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Out & About with Rachel Morin: Open House celebrates Auburn library, Auburn history

The attractive local history room, recently redone, is well lit, has comfortable seating and blue-toned rugs complement the freshly painted cream-colored walls. Not shown are the several bookcases holding the historical material assembled in one location.

Text and photos

by Rachel Morin

The Auburn Public Library held an Open House on April 5 to celebrate Auburn’s history and to give the public an opportunity to see the splendid new look on the second floor.

The staff, led by Suzanne Sullivan, assistant director, has consolidated shelving, making aisles wider and placing popular books in Subject Nooks, making books on specific topics much easier to find.

The Nooks include the following categories, to mention only a few: Health and Wellness, Business and Work, College and Career, Home and Garden, Travel and Language, Cooking, Photography, Arts and Artists. Attractive seating invites patrons to linger and browse through the books.

The new look is most obvious in the local history room. The room has an attractive, warm and inviting ambiance with new rugs in blue tones complementing the freshly painted cream-colored walls. Windows on three outside walls let in lots of natural light. Bookcases have been rearranged with all historical material brought to this location.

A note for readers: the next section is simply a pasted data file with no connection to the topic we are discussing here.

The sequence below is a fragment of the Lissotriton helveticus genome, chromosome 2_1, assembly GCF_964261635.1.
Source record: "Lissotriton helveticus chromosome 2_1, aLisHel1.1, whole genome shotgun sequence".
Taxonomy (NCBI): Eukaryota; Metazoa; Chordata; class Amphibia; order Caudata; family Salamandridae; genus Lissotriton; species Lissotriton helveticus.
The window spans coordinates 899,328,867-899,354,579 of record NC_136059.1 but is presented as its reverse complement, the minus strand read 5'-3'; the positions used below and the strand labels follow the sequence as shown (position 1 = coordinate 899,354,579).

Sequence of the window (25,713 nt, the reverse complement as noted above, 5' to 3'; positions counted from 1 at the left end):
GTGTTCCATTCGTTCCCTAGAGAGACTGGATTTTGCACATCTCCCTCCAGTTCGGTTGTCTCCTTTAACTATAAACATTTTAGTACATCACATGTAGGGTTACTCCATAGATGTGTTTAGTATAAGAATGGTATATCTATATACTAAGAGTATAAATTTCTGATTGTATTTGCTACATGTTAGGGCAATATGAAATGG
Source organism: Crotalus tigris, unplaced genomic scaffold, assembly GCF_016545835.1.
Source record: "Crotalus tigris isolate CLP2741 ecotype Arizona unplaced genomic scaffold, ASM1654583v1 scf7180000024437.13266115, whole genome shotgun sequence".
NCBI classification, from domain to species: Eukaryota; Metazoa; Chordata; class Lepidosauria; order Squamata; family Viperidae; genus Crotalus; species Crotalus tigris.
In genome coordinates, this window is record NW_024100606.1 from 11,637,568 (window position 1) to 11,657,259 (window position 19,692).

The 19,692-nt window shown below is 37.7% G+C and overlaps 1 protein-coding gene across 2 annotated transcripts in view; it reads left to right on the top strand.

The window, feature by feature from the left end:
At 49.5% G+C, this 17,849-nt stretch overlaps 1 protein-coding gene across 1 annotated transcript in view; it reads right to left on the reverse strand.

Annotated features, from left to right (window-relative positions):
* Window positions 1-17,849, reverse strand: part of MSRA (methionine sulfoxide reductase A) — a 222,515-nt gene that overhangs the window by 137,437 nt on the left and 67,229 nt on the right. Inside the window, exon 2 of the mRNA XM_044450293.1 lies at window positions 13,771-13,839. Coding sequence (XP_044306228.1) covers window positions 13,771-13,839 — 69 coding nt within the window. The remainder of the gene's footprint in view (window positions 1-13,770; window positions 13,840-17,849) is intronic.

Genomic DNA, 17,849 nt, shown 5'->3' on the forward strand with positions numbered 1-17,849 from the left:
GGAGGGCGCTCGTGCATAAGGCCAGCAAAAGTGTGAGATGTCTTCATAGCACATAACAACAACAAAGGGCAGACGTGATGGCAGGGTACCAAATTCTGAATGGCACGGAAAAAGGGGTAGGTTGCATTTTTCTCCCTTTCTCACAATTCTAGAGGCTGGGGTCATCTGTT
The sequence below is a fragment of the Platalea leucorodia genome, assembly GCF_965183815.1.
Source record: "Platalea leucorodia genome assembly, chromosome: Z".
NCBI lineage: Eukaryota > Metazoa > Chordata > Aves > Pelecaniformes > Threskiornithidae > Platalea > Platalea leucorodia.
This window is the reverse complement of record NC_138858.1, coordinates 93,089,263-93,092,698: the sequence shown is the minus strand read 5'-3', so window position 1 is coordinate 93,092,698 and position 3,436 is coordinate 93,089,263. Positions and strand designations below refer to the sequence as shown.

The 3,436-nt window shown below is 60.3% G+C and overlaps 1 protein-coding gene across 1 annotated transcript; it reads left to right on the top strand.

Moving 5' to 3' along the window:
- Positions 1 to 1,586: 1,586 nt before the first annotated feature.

The Three Point Jazz Duo played during the Open House while visitors enjoyed light refreshments and took advantage of viewing old historical photographs of Auburn set up in the newly created historical database.

John Kelley, Head of Lending Services, has contributed many of the photos from his large collection of early postcards of Auburn. The public is invited to bring old Auburn photographs in for scanning to be viewed by local history buffs.

The APL website reminds us of the architectural treasure that is the Auburn Public Library. In my photography class assignment, years ago at USM Senior College, Portland, we were told to select a building and photograph it from many angles and focus on its architectural features.

I knew right away that APL would be my building, having long admired it. I took dozens of photos of the Auburn Public Library, and my classmates in Portland marveled at the beauty of our library in Auburn.

The website continues with the APL history of the library opening in 1904, thanks to a $25,000 gift to the city from philanthropist Andrew Carnegie. As the library’s popularity and collections grew, the building was continually reorganized.

The library grew crowded over the passing years and additional space was desperately needed. In the fall of 1999, after years of discussion and strategizing, the library’s Board of Trustees began planning a major capital campaign to raise funds to expand the facility while preserving the integrity and style of the original Carnegie-funded building.

The Campaign Advisory Board included influential community figures such as former state legislator Barbara Trafton and Honorary Chairperson Senator Olympia Snowe. A professional fundraising counsel informed them that they could expect to raise $1.5 million. They surpassed expectations and raised over $3.5 million!

The City of Auburn approved a bond issue for an additional $3.5 million, and the newly expanded building opened its doors in June of 2006. Today the library is a hub of activity with every area of the enlarged and renovated building offering resources and services to the people of Auburn and beyond.  For more informatio on the library, access its website at www.auburnpubliclibrary.org.

 

 

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